FROM THE FIELD
Geohazards in Bangladesh

Last Sample and Home

by |October 20, 2015
Digging the mud pit for the tube well at the side of the elevated highway.

Digging the mud pit for the tube well at the side of the elevated highway.

We finished our work at the river transect. Now we had one more sample to collect. It was to the north, where the abandoned valley is still flooded at the site of the tube well that started this idea. It is well BNGB013, along one of the transects that was done for the BanglaPIRE project. It was done along the side of a major “highway,” so will be accessible and not far out of our way home. Alamgir had a contact in a nearby village and arranged, and rearranged a driller. We were glad to be heading back

View across the river valley from the road.  The broad valley is mostly still underwater over a month after the end of the monsoon.  The road I am standing on is elevated so it does not flood, while the drillers work from the base of the road.

View across the river valley from the road. The broad valley is mostly still underwater over a month after the end of the monsoon. The road I am standing on is elevated so it does not flood, while the drillers work from the base of the road.

to Dhaka. The hotel we stayed in was the best in Brahmanbaria, but it had bedbugs. In this moderate sized town, the choice of restaurants was limited.

The drillers arrived at our meeting place late. There was a fight between two villages the night before, and some people were stabbed. They own a plot of land along the main road in the other village. Those villagers wanted them to swap it for land perpendicular to the road, but they refused. The land along the road is valuable for shops. The result was a fight until the police broke it up, but several people ended up injured. They came without their equipment so

Drilling our last tube well.  It is at the site of one we drilled a few years ago.  Knowing the stratigraphy, we can drill directly to the sampling depth.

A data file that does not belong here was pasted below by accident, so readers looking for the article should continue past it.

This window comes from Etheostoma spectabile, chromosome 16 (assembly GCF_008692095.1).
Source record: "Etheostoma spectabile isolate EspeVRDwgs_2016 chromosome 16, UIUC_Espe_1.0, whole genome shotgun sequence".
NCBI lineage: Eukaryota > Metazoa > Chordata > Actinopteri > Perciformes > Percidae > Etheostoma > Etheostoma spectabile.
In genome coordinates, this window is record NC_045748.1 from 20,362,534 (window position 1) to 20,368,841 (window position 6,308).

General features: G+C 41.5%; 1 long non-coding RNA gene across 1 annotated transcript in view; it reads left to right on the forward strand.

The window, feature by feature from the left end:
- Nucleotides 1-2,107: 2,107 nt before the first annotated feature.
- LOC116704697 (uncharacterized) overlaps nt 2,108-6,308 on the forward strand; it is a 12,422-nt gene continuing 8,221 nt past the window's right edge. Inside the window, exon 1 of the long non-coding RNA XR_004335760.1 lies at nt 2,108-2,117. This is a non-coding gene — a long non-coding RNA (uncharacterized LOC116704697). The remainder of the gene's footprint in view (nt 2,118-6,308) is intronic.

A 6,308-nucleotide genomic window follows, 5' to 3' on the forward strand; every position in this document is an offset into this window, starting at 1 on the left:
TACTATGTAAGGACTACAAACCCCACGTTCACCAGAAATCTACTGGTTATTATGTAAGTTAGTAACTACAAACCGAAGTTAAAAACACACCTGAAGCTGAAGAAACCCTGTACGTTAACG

Drilling our last tube well. It is at the site of one we drilled a few years ago. Knowing the stratigraphy, we can drill directly to the sampling depth.

they could sneak quickly through the other town. They got what they needed at the store where we met, about 2 km west of the well site. I went ahead and located the exact place we wanted to sample.

Since the well had already been logged and sampled, we only needed to drill down to the sands, making sure the stratigraphy agreed. Relooking at the logs of the well, I realized that we barely had enough extension rods to make it to the sampling depth. Luckily we hit the sands with a couple of feet to spare. We

Matt and Céline examine the PVC tube that will hold the sample shortly.

Matt and Céline examine the PVC tube that will hold the sample shortly.

got our sample and headed for Dhaka. Of course, we hit terrible traffic and were late to dinner with other scientists from our project that just arrived from the U.S. Over dinner I learned that Kazi Matin Ahmed, one of the Dhaka University professors we work with, was from a town right near our sampling. He said that growing up he would go to school by boat during the monsoon. The next day was packing up at the university and making copies of everything. We also had to pack up a number of GPS and seismic recorders that need to be returned to the U.S. for repairs. Unsalvageable was one from Madhupur that was destroyed in a fire. This trip was very successful; we achieved all our goals, although as usual, there were a lot of changes of plans on the fly. In Bangladesh, nothing goes as planned, but we always get everything

The drillers insert the larger diameter 4" PVC pipe into the well.  Handling the 10 meter pipe is challenging.

The drillers insert the larger diameter 4″ PVC pipe into the well. Handling the 10-meter pipe is challenging.

done. Bangladesh is a country of resilient people who know how to get things done.

A group photo taken at our lunch stop.  In front are Chapin and Farouk, our drivers, myself, Basu and Céline.  In back are Matt, Alamgir and Atik.

At our lunch stop: In front are Chapin and Farouk, our drivers, myself, Basu and Céline. In back are Matt, Alamgir and Atik.

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